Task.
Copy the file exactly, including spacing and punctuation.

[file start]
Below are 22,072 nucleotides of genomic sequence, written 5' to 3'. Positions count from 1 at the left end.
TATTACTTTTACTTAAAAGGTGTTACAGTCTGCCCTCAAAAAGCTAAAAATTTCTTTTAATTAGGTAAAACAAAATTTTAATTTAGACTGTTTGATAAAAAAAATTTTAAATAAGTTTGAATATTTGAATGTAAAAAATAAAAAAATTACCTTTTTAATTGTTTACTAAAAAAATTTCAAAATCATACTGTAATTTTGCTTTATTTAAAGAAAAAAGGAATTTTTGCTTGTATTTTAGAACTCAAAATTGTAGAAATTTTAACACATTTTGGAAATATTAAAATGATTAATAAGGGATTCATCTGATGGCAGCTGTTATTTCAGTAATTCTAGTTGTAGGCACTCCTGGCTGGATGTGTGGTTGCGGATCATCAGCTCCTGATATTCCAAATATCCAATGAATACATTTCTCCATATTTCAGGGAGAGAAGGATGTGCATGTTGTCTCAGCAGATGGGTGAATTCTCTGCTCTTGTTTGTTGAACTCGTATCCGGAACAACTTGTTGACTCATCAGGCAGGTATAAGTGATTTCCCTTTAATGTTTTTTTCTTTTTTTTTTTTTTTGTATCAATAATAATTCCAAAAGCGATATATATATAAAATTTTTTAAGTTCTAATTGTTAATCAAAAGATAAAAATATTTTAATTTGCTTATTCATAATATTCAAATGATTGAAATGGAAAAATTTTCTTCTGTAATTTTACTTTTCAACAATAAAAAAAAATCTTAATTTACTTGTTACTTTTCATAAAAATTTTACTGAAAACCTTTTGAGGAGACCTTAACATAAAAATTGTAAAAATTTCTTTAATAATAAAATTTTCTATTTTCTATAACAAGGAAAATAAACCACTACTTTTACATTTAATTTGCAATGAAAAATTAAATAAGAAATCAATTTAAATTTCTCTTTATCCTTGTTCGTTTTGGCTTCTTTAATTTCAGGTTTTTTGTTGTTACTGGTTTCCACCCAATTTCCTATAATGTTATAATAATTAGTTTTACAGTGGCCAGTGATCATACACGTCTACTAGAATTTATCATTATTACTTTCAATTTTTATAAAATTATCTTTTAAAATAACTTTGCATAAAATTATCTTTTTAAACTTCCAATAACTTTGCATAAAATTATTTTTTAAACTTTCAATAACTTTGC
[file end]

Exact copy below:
Below are 22,072 nucleotides of genomic sequence, written 5' to 3'. Positions count from 1 at the left end.
TATTACTTTTACTTAAAAGGTGTTACAGTCTGCCCTCAAAAAGCTAAAAATTTCTTTTAATTAGGTAAAACAAAATTTTAATTTAGACTGTTTGATAAAAAAAATTTTAAATAAGTTTGAATATTTGAATGTAAAAAATAAAAAAATTACCTTTTTAATTGTTTACTAAAAAAATTTCAAAATCATACTGTAATTTTGCTTTATTTAAAGAAAAAAGGAATTTTTGCTTGTATTTTAGAACTCAAAATTGTAGAAATTTTAACACATTTTGGAAATATTAAAATGATTAATAAGGGATTCATCTGATGGCAGCTGTTATTTCAGTAATTCTAGTTGTAGGCACTCCTGGCTGGATGTGTGGTTGCGGATCATCAGCTCCTGATATTCCAAATATCCAATGAATACATTTCTCCATATTTCAGGGAGAGAAGGATGTGCATGTTGTCTCAGCAGATGGGTGAATTCTCTGCTCTTGTTTGTTGAACTCGTATCCGGAACAACTTGTTGACTCATCAGGCAGGTATAAGTGATTTCCCTTTAATGTTTTTTTCTTTTTTTTTTTTTTTGTATCAATAATAATTCCAAAAGCGATATATATATAAAATTTTTTAAGTTCTAATTGTTAATCAAAAGATAAAAATATTTTAATTTGCTTATTCATAATATTCAAATGATTGAAATGGAAAAATTTTCTTCTGTAATTTTACTTTTCAACAATAAAAAAAAATCTTAATTTACTTGTTACTTTTCATAAAAATTTTACTGAAAACCTTTTGAGGAGACCTTAACATAAAAATTGTAAAAATTTCTTTAATAATAAAATTTTCTATTTTCTATAACAAGGAAAATAAACCACTACTTTTACATTTAATTTGCAATGAAAAATTAAATAAGAAATCAATTTAAATTTCTCTTTATCCTTGTTCGTTTTGGCTTCTTTAATTTCAGGTTTTTTGTTGTTACTGGTTTCCACCCAATTTCCTATAATGTTATAATAATTAGTTTTACAGTGGCCAGTGATCATACACGTCTACTAGAATTTATCATTATTACTTTCAATTTTTATAAAATTATCTTTTAAAATAACTTTGCATAAAATTATCTTTTTAAACTTCCAATAACTTTGCATAAAATTATTTTTTAAACTTTCAATAACTTTGC